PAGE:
On October 19, 2016, A very dangerous vulnerability was exposed in the Linux kernel named Dirty COW. A zero-day local privilege escalation vulnerability has existed for eleven years since 2005, it has existed since Linux kernel version 2.6.22+ which means a vast majority of servers are at risk including yours.

This bug affects all sort of Android or Linux kernel to escalate privileges, Any system user can become root in no time, Exploiting this bug/vulnerability means that a regular system user on your server can gain write access to any file that they only have read access to, Ideally which should not be writable by the system user. By exploiting Dirty COW vulnerability any system user can increase their privileges on the system/server.


Dirty COW


Dirty COW (CVE-2016-5195)

The vulnerability discovered by Phil Oester, was sarcastically named as “Dirty COW” due to the fact that it is caused by a race condition in the way the Linux kernel’s memory subsystem handles copy-on-write (COW) breakage of private read-only memory mappings.


A race condition was found in the way the Linux kernel’s memory subsystem handled the copy-on-write (COW) breakage of private read-only memory mappings. An unprivileged local user could use this flaw to gain write access to otherwise read-only memory mappings and thus increase their privileges on the system.


More information on the Dirty COW can be found on  Canonical, Red Hat, and Debian.


List of affected Linux distros

  • Red Hat Enterprise Linux 5, 6 & 7
  • CentOS Linux 5, 6 & 7
  • Debian Linux wheezy, jessie, stretch & sid
  • Ubuntu Linux 12.04, 14.04, 16.04 & 16.10


How to check Debian/Ubuntu server for Dirty COW vulnerability

To find out if your server is affected by Dirty COW, you can check your kernel version with following command.

uname -a


Sample Output:

Linux 3.13.0-95-generic x86_64


If your Kernel version is earlier than the following, you’r server is affected with Dirty COW vulnerability:

  • 4.8.0-26.28 for Ubuntu 16.10
  • 4.4.0-45.66 for Ubuntu 16.04 LTS
  • 3.13.0-100.147 for Ubuntu 14.04 LTS
  • 3.2.0-113.155 for Ubuntu 12.04 LTS
  • 3.16.36-1+deb8u2 for Debian 8
  • 3.2.82-1 for Debian 7
  • 4.7.8-1 for Debian unstable


How to patch Debian/Ubuntu server for Dirty COW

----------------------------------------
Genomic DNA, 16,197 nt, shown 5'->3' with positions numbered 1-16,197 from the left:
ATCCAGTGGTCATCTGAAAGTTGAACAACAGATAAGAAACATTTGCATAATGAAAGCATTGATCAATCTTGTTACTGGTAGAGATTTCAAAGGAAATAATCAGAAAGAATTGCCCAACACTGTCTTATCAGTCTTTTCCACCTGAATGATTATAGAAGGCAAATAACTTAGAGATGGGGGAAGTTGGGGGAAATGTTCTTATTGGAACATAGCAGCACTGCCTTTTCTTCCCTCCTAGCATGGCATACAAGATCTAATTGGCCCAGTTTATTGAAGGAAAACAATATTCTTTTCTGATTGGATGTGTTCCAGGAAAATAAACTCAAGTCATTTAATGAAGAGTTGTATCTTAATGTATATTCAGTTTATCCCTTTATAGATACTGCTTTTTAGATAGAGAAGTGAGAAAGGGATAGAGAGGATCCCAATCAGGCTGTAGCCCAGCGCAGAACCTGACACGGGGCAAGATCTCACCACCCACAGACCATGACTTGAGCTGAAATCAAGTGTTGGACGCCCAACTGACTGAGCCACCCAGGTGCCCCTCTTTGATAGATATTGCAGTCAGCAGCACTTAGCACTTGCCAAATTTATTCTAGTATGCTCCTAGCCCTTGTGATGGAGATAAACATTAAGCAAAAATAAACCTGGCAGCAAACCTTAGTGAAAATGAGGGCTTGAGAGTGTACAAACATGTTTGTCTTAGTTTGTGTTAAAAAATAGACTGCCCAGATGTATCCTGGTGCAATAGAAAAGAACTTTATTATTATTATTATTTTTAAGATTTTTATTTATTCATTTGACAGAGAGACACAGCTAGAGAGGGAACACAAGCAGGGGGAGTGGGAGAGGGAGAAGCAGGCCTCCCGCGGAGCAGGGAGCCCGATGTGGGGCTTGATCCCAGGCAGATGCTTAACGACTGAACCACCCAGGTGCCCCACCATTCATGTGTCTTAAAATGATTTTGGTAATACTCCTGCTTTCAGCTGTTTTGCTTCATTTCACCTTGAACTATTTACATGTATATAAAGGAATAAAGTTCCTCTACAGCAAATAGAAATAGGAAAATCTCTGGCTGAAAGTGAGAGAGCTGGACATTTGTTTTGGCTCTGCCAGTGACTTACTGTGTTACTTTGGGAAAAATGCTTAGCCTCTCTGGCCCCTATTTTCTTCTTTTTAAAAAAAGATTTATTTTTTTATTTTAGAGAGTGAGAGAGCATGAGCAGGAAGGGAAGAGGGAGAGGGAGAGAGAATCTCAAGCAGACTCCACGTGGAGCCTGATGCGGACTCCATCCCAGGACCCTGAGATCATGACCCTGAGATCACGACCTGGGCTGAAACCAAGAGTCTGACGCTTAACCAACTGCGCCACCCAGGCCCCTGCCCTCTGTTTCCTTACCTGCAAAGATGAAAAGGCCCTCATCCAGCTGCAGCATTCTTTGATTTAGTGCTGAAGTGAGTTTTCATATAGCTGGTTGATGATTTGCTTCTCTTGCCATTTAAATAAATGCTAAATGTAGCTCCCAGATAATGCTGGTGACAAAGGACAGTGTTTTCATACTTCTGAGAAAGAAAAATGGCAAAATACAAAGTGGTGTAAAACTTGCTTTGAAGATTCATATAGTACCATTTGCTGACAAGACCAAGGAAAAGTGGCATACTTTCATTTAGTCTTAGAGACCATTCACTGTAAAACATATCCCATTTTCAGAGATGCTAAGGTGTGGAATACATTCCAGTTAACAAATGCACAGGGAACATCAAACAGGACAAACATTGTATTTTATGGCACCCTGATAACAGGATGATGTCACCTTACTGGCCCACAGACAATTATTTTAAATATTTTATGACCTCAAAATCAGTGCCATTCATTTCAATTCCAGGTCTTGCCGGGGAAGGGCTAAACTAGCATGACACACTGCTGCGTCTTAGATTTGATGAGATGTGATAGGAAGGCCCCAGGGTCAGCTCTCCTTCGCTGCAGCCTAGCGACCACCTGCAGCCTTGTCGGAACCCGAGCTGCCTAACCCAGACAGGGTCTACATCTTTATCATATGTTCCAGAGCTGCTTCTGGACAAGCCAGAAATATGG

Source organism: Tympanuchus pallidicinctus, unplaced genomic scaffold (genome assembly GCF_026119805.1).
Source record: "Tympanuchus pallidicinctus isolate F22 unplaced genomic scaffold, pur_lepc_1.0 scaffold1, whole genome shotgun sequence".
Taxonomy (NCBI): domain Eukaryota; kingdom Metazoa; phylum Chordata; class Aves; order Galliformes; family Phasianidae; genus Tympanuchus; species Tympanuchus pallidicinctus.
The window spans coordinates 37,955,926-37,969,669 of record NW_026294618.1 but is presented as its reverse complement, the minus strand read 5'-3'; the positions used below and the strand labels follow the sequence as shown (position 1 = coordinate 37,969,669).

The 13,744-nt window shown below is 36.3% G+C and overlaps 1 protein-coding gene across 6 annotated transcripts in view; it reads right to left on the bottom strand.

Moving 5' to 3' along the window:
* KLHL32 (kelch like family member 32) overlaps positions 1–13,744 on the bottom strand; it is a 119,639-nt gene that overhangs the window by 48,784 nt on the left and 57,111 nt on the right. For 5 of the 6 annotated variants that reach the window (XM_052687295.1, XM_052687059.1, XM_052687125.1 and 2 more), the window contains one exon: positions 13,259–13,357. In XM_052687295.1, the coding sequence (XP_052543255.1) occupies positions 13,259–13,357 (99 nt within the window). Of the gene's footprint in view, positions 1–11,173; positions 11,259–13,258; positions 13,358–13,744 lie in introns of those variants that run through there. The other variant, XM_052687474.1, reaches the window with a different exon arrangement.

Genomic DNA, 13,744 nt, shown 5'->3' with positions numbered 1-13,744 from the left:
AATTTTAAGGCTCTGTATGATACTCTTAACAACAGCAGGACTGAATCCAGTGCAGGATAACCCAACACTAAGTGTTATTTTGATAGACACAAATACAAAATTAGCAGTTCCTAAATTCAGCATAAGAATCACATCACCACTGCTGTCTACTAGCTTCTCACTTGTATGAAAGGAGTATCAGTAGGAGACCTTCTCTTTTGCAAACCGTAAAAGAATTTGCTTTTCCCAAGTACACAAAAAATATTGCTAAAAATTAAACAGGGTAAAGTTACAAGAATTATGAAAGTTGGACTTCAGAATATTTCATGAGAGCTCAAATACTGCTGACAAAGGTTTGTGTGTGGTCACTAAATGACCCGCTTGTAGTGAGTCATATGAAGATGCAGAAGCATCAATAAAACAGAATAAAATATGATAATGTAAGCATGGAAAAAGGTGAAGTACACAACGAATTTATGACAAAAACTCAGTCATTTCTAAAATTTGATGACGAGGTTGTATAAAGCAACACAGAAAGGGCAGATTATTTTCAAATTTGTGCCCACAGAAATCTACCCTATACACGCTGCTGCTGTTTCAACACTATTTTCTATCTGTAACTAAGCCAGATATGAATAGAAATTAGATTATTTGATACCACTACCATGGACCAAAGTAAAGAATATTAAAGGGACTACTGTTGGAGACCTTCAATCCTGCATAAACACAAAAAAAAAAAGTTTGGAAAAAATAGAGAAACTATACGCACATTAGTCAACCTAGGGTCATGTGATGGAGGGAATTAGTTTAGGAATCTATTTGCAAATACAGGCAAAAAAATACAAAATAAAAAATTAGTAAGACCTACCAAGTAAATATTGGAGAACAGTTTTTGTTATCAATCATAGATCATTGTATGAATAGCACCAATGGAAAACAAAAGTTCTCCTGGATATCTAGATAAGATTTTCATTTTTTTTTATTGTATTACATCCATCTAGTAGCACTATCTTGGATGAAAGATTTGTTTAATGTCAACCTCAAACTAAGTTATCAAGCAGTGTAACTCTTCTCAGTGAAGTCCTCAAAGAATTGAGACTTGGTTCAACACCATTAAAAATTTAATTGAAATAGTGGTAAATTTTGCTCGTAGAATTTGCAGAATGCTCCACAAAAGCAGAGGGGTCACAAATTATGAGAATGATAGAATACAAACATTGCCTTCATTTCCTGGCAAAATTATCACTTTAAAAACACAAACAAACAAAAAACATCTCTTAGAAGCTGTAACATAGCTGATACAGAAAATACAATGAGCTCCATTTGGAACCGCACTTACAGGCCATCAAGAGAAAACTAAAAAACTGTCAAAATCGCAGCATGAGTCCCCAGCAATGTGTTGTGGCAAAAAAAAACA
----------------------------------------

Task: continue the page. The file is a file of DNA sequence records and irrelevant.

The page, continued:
Debian & Ubuntu has already released the fix for Dirty COW vulnerability, you just need to upgrade your server by installing the patched/latest Kernel.

sudo apt-get update && sudo apt-get dist-upgrade

After installing the latest fixed Kernel you have to reboot the server for the patched OS to load.

sudo reboot


How to check Redhat/CentOS server for Dirty COW vulnerability

You can use this script provided by RedHat to test your server’s against Dirt COW vulnerability. Download the script.

wget https://access.redhat.com/sites/default/files/rh-cve-2016-5195_1.sh

Once downloaded run the script with following command,

bash rh-cve-2016-5195_1.sh

If your server is vulnerable, you’ll see an output like this:

Your kernel is 3.10.0-327.36.1.el7.x86_64 which IS vulnerable.
Red Hat recommends that you update your kernel. Alternatively,

you can apply partial mitigation described at



How to patch Redhat/CentOS server for Dirty COW


RedHat has still not released the security patch for Dirty COW vulnerability. Once the patch is released update the OS with following commands.

sudo yum update

After installing the latest fixed Kernel you have to reboot the server for the patched OS to load.

sudo reboot


In the mean time you can fix your RedHat/CentOS servers with temporary mitigation for Dirty COW.



Dirty COW is a zero-day vulnerability and its very hard to detect the attack as the exploitation of this vulnerability does not leave a trace in the logs. Hence it is impossible to detect if someone has exploited Dirty COW against your server or not. So the only solution is to patch your server immediately to avoid any mishap.

Please keep in mind that updating/upgrading the server should be done by any expert and with great caution, upgrading the server may break your application or application functionality.